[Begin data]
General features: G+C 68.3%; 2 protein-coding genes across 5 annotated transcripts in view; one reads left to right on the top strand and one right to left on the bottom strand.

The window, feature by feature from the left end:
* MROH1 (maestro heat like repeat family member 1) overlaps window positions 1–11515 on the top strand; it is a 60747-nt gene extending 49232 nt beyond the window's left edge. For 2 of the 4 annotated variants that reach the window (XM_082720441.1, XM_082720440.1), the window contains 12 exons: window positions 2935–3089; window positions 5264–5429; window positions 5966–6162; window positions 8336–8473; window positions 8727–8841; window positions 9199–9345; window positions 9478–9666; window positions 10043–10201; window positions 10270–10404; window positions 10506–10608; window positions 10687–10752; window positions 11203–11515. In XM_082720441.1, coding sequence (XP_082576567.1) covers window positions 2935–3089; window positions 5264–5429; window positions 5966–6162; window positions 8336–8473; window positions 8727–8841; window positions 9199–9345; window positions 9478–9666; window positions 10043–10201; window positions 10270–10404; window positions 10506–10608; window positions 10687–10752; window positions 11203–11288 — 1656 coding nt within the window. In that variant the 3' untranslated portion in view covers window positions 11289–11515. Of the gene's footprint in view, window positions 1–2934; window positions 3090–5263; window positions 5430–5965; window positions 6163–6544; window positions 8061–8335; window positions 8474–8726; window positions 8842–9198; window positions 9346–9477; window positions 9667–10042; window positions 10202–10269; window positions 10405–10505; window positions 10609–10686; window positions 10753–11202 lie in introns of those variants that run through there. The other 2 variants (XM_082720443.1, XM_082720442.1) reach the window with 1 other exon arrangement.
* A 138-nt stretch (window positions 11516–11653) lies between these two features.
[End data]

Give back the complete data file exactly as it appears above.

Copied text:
General features: G+C 68.3%; 2 protein-coding genes across 5 annotated transcripts in view; one reads left to right on the top strand and one right to left on the bottom strand.

The window, feature by feature from the left end:
* MROH1 (maestro heat like repeat family member 1) overlaps window positions 1–11515 on the top strand; it is a 60747-nt gene extending 49232 nt beyond the window's left edge. For 2 of the 4 annotated variants that reach the window (XM_082720441.1, XM_082720440.1), the window contains 12 exons: window positions 2935–3089; window positions 5264–5429; window positions 5966–6162; window positions 8336–8473; window positions 8727–8841; window positions 9199–9345; window positions 9478–9666; window positions 10043–10201; window positions 10270–10404; window positions 10506–10608; window positions 10687–10752; window positions 11203–11515. In XM_082720441.1, coding sequence (XP_082576567.1) covers window positions 2935–3089; window positions 5264–5429; window positions 5966–6162; window positions 8336–8473; window positions 8727–8841; window positions 9199–9345; window positions 9478–9666; window positions 10043–10201; window positions 10270–10404; window positions 10506–10608; window positions 10687–10752; window positions 11203–11288 — 1656 coding nt within the window. In that variant the 3' untranslated portion in view covers window positions 11289–11515. Of the gene's footprint in view, window positions 1–2934; window positions 3090–5263; window positions 5430–5965; window positions 6163–6544; window positions 8061–8335; window positions 8474–8726; window positions 8842–9198; window positions 9346–9477; window positions 9667–10042; window positions 10202–10269; window positions 10405–10505; window positions 10609–10686; window positions 10753–11202 lie in introns of those variants that run through there. The other 2 variants (XM_082720443.1, XM_082720442.1) reach the window with 1 other exon arrangement.
* A 138-nt stretch (window positions 11516–11653) lies between these two features.